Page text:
Copenhagen summit fails to address real issues:experts

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The Copenhagen summit on climate change in 2009 failed to address the real issues emerging due to climate change, Pakistani analysts said.

Speaking at a seminar on Copenhagen and Post-Copenhagen Politics in Islamabad on Monday, experts said it demonstrated a lack of commitment on part of donor countries providing aid package without agreeing on from where the money would come.

They said that the Copenhagen Accord was agreed on outside the mechanism of the summit, without mentioning the Kyoto Protocol or technology and not ensuring emission cuts, adding that the Copenhagen Accord has no legal affect despite expression of support to it, which committed countries to reduce emissions by 87 percent.

They said in the summit it was realized that a legally binding agreement was not possible so the focus was on a political framework which would then serve as a background if not the bases for discussion for a legally binding agreement.

Shafqat Kakakhel, Deputy-Executive-Director of the United Nations Environment Programme, said that despite a lot of euphoria regarding the Kyoto Protocol, the U.S. did not approve the treaty as it did not ensure compulsory cuts.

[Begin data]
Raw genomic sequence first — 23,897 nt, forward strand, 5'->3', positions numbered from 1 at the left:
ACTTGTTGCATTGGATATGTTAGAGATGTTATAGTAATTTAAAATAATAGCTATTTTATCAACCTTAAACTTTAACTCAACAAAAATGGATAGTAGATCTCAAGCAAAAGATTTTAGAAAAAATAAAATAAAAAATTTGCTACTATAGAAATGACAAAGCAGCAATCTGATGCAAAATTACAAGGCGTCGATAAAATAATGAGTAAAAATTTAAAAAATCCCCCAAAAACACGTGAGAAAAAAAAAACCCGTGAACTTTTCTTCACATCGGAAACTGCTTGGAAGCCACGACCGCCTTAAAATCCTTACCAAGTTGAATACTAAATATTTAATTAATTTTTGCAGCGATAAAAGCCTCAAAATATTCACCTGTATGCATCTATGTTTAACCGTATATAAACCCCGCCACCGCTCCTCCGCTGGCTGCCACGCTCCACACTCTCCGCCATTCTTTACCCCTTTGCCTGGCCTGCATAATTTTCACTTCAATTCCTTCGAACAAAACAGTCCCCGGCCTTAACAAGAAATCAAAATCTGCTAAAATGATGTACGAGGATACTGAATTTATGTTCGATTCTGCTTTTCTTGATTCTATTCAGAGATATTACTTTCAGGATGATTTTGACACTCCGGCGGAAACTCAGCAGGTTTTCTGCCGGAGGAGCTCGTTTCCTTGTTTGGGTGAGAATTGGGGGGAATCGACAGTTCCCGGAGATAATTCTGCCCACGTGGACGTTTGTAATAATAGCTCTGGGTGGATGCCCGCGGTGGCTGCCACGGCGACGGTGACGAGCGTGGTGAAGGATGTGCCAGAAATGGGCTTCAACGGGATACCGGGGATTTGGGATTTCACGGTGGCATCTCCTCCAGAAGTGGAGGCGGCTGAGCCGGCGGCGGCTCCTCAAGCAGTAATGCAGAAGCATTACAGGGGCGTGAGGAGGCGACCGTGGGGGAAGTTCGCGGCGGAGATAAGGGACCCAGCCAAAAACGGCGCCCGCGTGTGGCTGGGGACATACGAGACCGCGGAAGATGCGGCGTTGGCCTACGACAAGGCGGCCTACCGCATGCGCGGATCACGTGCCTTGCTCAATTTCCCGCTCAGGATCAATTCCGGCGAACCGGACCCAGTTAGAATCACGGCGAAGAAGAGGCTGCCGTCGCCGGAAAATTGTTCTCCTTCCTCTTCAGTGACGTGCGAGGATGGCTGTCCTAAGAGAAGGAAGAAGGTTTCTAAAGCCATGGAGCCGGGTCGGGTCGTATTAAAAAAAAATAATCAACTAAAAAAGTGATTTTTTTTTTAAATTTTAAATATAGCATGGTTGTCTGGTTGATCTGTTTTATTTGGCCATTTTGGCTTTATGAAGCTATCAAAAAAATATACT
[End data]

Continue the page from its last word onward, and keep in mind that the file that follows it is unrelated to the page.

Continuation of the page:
Kakakhel, who attended the UN climate change conference in Copenhagen last December, said that the U.S. House of Representatives adopted a law on climate change but the Senate could not do so under the Obama administration.

He said that Pakistan should exploit renewable sources of energy which are available, adding that prices of photo-voltaic units reduced after Chinese entry into the market.

Kakakhel told Xinhua that China played a very constructive role and has been making very impressive efforts in developing renewable sources of energy.

"China is already a major producer and leader in solar energy, it is trying very hard to develop wind technology, wind power generation and hydro-powers and others," he said.

He said that a meeting would be held later this week on how to start negotiations on the issue and environmentalists are expecting a legally binding agreement in Mexico later this year.

Dr. Mahmood A Khawaja said that climate change impacts are visible more on water, energy and economic issues.

Khawaja told Xinhua that warming would lead to more new diseases and civic problems, and China, South Korea and Japan are cooperating in reducing magnitude of yellow clouds emanating from industry which is a trans-boundary problem.

Khawaja also discussed the dumping of chemical waste, saying that the Pakistani people are wasting water in industrial areas because of wrong practices despite the impending water crisis.

He stressed on the need of new policies about water reduction and waste recycling, saying that Pakistan should look into handling the release of chemicals into environment.

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